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Tru-Marine keeps up pace of innovation

Mon 12 Feb 2018 by Hong Liang Lee

Tru-Marine keeps up pace of innovation
The launch reception hosted to celebrate the start of the Mentorship Programme

Tru-Marine has introduced at least one new repair technique every two years, including 3D printing of a marine turbocharger nozzle ring and super-coating against component erosion

Singapore’s homegrown technology firm Tru-Marine has kept up its innovative pace over the years as it has consistently rolled out new ways to take marine technology forward. Most recently, Tru-Marine embarked on a learning scheme to further enhance and complement its services.

Late last year Tru-Marine kick-started a Mentorship Programme that offers a structured learning journey including regular contact time between mentor and mentee.

Tru-Marine clinched the 18-month Mentorship Programme with Singapore Aero Engine Services Pte Ltd (SAESL), a joint venture by Rolls-Royce and Singapore Airlines Engineering Company known for aero engine and component repair services for the Rolls-Royce Trent engine facility.

With Tru-Marine’s reclamation technologies mirroring those of SAESL’s engine overhaul and component repair for the aerospace industry, the mentorship allows the mentee to cross-reference more stringent quality benchmarks so as to elevate service delivery and exceed current industry expectations. The learning will also allow Tru-Marine to gain comprehension of SAESL’s operational excellence and progressively deliver better value through increased efficiencies.

The Advanced Remanufacturing and Technology Centre (ARTC) is supporting the Tru-Marine Mentorship Programme as a technology resource partner. An initiative by the Agency for Science, Technology and Research (A*STAR), in partnership with the Nanyang Technological University (NTU) and industry partners, ARTC collaborates with cross-sectorial companies in R&D to fast-track the development of advanced remanufacturing and manufacturing solutions.

Tru-Marine Group founding and group managing director David Loke said: “To remain relevant in today’s fast-evolving business environment, we need to transform by looking beyond the sectors we serve and challenge our current mindset and best practices constantly. This mentorship gives us the rare opportunity where we would be exposed to the world’s pre-eminent engineering service expert, allowing us to discover new disruptive approaches and service innovations. For our clients, this translates into reducing downtime and maintenance costs.”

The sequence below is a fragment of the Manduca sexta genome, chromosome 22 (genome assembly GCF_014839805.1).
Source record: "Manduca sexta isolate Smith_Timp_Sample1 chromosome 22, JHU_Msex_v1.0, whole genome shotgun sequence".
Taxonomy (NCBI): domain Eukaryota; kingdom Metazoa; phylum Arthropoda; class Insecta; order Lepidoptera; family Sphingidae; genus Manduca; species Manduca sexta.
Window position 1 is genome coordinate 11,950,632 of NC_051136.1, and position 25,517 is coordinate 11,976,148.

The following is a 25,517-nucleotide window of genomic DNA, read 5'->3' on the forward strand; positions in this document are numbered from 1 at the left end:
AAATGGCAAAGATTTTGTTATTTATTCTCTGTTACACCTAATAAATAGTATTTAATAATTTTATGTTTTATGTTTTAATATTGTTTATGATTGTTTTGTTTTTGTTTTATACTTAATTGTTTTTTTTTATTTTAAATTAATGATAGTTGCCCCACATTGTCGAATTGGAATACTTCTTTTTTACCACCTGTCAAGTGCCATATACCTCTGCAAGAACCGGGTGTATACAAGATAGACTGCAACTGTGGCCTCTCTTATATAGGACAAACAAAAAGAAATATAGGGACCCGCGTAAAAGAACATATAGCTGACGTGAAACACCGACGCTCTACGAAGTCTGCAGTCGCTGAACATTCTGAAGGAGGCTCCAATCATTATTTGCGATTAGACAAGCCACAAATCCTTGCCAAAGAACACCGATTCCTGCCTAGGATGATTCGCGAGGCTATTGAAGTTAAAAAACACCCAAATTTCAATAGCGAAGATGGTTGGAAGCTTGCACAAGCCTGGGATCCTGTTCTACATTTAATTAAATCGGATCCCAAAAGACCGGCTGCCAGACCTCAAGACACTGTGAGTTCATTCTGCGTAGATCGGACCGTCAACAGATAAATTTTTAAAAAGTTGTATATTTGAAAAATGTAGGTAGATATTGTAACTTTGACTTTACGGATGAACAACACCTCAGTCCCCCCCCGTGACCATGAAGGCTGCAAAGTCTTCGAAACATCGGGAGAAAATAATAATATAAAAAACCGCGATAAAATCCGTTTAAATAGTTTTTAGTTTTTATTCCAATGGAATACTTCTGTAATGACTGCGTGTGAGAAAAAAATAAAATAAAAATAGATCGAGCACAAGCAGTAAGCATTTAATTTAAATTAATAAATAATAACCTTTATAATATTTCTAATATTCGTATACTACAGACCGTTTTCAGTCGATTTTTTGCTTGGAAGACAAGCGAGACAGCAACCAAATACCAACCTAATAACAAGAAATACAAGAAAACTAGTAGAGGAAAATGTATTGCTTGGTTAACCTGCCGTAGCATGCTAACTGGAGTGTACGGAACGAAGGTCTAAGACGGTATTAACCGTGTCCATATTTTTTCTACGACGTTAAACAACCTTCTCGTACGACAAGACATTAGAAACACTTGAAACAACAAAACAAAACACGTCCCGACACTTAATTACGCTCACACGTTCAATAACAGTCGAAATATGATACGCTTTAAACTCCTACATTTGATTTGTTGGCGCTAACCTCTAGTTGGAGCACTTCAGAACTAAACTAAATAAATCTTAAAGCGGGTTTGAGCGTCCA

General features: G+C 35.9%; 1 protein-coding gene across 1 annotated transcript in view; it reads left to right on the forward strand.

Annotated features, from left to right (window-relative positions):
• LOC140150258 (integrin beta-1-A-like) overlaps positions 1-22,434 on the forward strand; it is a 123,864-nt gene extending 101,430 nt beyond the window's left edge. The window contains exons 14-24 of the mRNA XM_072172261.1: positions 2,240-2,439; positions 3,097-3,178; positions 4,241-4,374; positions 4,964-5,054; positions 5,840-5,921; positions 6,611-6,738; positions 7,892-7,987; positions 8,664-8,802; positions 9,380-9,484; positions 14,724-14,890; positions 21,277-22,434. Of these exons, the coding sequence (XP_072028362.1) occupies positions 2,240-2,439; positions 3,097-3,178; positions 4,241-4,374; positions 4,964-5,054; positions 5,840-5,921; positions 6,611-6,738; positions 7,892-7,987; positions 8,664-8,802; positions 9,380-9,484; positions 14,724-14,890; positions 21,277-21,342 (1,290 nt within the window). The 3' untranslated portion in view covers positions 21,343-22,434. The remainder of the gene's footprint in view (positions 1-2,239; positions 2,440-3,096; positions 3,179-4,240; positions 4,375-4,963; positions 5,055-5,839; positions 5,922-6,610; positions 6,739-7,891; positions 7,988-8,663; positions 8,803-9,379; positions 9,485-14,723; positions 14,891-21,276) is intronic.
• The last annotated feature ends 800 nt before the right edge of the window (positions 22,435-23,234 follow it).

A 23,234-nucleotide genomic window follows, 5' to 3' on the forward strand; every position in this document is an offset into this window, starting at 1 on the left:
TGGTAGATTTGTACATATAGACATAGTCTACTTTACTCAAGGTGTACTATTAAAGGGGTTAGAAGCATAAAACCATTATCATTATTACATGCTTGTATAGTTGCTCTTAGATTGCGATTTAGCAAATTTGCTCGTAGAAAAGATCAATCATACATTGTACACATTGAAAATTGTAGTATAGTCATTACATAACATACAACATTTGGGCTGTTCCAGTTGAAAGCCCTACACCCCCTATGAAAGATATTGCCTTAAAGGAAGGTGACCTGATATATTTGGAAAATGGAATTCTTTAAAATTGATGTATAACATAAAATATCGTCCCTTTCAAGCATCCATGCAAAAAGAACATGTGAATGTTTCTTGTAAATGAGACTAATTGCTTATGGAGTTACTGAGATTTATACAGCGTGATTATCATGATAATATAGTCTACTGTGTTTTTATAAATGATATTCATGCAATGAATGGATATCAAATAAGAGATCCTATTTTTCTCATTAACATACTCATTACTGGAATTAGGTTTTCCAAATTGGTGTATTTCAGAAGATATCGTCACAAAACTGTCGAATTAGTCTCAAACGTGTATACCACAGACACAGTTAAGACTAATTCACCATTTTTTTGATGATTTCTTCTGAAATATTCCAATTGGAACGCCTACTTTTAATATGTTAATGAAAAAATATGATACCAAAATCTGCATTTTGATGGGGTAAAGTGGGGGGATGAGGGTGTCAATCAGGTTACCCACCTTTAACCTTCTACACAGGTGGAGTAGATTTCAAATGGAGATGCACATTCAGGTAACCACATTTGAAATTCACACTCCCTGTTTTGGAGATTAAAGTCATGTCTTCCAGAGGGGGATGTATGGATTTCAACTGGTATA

Committing 3% of its sales yearly toward R&D, Tru-Marine has introduced at least one new repair technique every two years.

During Q3 2017, Tru-Marine launched a super-coating against component erosion using high velocity oxygen fuel (HVOF) coating technology. The HVOF coating is a thermal spray coating process used to improve or restore a component’s surface properties or dimensions. This helps to extend equipment life by significantly increasing erosion and wear resistance and corrosion protection.

In 2015, it introduced the 3D printing of a marine turbocharger nozzle ring using exotic super metal alloy. The use of high-quality raw materials for a low cost cannot be achieved with conventional metalworking production that requires economies of scale. The 3D printing also produces simpler designs that do not incorporate fasteners or welded seams, which will generally improve performance and reduce production and delivery times. The 3D-printed nozzle rings have yielded positive results in tensile strength and in laboratory microstructure examinations. They have been tested as suitable for turbocharger applications.

In 2012, Tru-Marine partnered with the Singapore Institute of Manufacturing Technology to develop robotic additive manufacturing. The company said it achieved significant productivity gains when reconstructing worn-out components or even building components from scratch.

Technological innovation forms one of Tru-Marine’s pillars of differentiation. Since the early 1990s, the company has embarked on its pursuit of operational capabilities that are in advance of market needs, through inhouse R&D efforts as well as collaborations with various research agencies and industry partners.

Looking ahead, Mr Loke said “We are working with the Advanced Remanufacturing and Technology Centre to transform Tru-Marine into a ‘factory of the future.’ With technology evolving at an exponential rate, we are focused on building a higher-skilled team to serve emerging needs.”

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